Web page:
They who tut-tut about the Jefferson Bible, vilify Mr. Jefferson, and contend that ignorance is bliss are correct. Unfortunately for them, they’re revealing their own ignorance and conceivably their unthinking submission to some so-called higher authority who rejoices in the power their obedience affords him (yes, almost always “him” although there have been some notable female acolytes), often to the detriment of his followers. If you’re going to follow a religion that requires faith *in your faith* at least do yourself a favor and find out how the text was written and what that means for you. Go ahead and accept the Jesus part on faith if you want but understanding how texts and their interpretation have changed could be even more enlightening than the singular Jesus aspects.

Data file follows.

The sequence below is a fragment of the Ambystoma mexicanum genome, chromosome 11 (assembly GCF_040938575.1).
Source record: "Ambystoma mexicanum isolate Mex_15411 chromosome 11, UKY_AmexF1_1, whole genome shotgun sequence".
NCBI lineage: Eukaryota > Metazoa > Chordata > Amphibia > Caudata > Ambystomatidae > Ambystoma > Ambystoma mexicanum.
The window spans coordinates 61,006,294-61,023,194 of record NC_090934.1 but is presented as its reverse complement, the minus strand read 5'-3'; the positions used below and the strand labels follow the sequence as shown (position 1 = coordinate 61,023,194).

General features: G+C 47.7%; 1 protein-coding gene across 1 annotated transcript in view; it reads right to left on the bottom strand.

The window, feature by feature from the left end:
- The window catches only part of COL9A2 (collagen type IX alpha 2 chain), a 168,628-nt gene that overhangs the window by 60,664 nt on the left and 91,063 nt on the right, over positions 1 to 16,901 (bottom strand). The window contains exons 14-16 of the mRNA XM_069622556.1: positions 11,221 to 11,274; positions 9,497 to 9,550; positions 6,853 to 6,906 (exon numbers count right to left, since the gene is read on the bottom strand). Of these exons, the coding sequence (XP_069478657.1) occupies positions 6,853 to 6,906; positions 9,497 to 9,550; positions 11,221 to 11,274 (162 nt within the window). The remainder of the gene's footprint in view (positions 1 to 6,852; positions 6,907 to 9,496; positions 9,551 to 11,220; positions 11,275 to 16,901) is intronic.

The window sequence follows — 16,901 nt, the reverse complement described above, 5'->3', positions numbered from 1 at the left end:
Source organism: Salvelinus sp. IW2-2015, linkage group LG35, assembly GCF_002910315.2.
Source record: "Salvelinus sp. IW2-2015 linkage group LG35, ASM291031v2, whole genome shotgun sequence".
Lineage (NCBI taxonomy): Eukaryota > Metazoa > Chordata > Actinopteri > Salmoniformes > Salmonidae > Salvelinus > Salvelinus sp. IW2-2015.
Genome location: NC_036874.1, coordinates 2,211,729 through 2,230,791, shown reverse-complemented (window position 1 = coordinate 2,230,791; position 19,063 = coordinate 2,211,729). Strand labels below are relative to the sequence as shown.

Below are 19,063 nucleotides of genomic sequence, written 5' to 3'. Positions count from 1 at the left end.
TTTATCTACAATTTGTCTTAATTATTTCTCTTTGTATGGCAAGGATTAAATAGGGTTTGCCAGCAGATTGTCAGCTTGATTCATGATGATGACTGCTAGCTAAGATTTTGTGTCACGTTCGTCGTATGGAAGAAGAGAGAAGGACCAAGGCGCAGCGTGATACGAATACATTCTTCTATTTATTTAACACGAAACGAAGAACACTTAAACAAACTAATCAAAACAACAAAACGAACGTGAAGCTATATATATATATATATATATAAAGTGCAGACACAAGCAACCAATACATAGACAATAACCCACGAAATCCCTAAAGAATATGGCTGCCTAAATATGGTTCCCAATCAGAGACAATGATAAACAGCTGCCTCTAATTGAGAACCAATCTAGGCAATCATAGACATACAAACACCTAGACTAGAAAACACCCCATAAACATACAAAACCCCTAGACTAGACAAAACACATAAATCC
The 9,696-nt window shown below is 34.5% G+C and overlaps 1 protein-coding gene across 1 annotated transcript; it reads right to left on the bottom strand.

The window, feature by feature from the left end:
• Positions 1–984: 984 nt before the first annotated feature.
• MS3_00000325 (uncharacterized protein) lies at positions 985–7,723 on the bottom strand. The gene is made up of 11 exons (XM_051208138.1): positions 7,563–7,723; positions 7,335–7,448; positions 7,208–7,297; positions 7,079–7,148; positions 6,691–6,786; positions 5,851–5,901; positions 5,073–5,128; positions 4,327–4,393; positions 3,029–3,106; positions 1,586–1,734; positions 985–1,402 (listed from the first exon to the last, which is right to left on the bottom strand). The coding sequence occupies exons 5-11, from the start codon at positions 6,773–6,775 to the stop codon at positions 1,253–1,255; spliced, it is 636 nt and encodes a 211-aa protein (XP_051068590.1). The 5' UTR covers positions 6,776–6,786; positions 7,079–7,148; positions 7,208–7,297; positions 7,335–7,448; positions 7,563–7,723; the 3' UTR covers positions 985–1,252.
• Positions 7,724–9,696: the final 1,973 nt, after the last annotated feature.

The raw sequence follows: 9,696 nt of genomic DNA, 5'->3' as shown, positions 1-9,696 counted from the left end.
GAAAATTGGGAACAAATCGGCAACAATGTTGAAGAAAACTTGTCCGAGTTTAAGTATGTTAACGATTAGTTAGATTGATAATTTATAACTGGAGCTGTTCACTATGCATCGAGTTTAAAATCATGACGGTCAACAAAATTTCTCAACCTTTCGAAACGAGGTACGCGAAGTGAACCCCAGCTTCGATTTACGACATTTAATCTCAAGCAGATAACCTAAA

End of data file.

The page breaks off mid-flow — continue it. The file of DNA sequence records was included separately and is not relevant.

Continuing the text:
• Kate Hallberg says:

    Do you suppose either Jefferson or Lincoln appreciate being used in what-aboutism? It seems like a strange distraction from the reality Jefferson chose to leave in the Bible.